! grape in all its varieties is derived
from the wild native vine which is
I naturally a great climber. I saw, in a
(Michigan fonst, a wild vine some
three inches in diameter, suspended
from the top of a tree not less than
ninety feet high. I alao saw in New
Hampshire, a cultivated vine grown
from the seed of a wild Connecticut
stock. It had been s t near a large
elm tree and had spread over a consid
erable part of it, some parts of Hi;
vine covering branches forty or fifty
feet hijli. For seventy five or eighty
years this vine had produced an av
erage annual yield of about twenty
bushels of choice fruit. Its fame had
spreail far and wide, and many a well
rooted slip Inul been parted from the
parent vine. The vine during all this
time had no cultivation, no pruning;
it weeded none; in its setting it was
given all it required, soil, protection
and room to spread. When last heard
from the old elm and vine still main
tained their youthful attachment t
each other; and,, after feeding v three
successive generations with its gener
ous clusters of delicious fru-t, it
seemed ready and willing to feed how
many more i know not. Now, from
the tenor or what has been said, it
w ill be readily perceived that there :s
no foolishness about the grape vine,
that its requirements are numerous or
expensive in considerations of its gen
erous returns. Its requirements are
four; soil, prottction, support and
room. -1st, Soil; in reference to soil, it
needs only to be remarked that it is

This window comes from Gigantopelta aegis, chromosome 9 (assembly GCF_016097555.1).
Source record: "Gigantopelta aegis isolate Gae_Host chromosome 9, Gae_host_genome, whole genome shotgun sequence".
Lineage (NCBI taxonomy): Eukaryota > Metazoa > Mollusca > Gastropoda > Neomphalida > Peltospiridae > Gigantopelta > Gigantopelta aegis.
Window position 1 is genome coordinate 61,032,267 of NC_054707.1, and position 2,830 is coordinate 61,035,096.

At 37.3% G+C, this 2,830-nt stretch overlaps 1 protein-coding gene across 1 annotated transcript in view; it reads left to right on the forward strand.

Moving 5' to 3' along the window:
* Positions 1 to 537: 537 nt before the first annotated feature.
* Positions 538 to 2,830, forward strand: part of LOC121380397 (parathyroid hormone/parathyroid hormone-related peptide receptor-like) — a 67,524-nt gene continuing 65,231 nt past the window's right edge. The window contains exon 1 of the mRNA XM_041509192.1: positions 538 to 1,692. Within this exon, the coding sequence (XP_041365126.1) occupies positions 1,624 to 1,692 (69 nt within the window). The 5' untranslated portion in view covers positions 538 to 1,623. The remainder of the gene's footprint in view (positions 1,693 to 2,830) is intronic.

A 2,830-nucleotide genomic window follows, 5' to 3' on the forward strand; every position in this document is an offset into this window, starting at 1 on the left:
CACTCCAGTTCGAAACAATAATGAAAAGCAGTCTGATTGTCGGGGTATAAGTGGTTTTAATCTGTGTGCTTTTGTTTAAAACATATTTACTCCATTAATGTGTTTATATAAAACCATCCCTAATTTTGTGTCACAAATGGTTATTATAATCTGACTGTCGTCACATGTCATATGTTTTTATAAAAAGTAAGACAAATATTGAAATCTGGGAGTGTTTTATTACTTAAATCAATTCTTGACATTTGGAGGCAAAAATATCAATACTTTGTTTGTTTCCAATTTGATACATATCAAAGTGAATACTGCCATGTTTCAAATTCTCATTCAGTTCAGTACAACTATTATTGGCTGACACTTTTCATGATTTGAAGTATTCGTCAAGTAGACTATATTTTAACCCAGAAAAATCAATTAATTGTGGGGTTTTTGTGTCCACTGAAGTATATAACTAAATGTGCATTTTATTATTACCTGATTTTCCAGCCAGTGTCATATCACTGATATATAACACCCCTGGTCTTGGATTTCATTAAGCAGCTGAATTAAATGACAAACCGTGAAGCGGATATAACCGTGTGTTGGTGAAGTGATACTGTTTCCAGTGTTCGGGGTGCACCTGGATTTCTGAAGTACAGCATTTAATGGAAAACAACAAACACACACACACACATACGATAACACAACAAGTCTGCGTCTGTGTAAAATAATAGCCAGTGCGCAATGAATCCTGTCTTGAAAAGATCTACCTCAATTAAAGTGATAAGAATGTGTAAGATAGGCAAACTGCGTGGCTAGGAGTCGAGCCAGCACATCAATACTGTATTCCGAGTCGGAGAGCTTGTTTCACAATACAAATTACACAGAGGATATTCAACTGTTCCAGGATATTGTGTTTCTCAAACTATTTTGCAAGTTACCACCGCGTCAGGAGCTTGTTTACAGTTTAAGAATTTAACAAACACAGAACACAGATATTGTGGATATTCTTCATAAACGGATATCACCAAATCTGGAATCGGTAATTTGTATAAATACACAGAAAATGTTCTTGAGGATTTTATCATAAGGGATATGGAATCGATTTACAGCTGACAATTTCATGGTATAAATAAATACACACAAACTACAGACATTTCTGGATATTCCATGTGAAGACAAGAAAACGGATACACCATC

good enough any where in Nebraska
for grapes. 2nd., Protection ; the vines
must be protected from ''the foxes."
Underfills term must be embraced all
intruding animals whether biped or
quadruped ; in short every man ought
to have a piece of ground fenced
against all domestic animals. In this
enclosure should be set all the fruit
bearing trees and shrubs, the vi"?s
and ali the garden vegetables, and
some room left for flowers. All can
be so set or planted in rows, as to ad
mit ot most of the work being doiu
by the cultivator as in the corn field.
If farmers have children of a suffi
cient age, I would advise to give rhem,
bojs and girls, each a patch of ground
m the enclosure for their own to cul
tivate, to set fruit or flowers such as
they may choose and all ihe proceeds
H be their own. Thi3 w ill generally
prevent an inclination to join miy
gang of garden' or orchard i.eHk
thieves, and incline them rather to
lakesuch a course in youth as will de
velop into honorable maturity. The
third requirement is support; as
sliowii in the preceding remarks
the natural support of the grape vine
's a living "t re? to Hi" 'uastclies tf
.;.ii h it a! t.ii.Iifi ittii'lf by Ua trnritUs.
i he best tree for this purpose so far
f 1 kiit-iw is thi elm I prefer Ihe
white elm on account of its rapid
uvowth, superior toughness of its
wood, ihe smallmss of its leaves and
the greater spread ?r its Iiiunehes.
If trees are used for bupporting the
vine. they shiui'd be set as early as
possible in the spring and at least as
far as twenty feet apart. The vines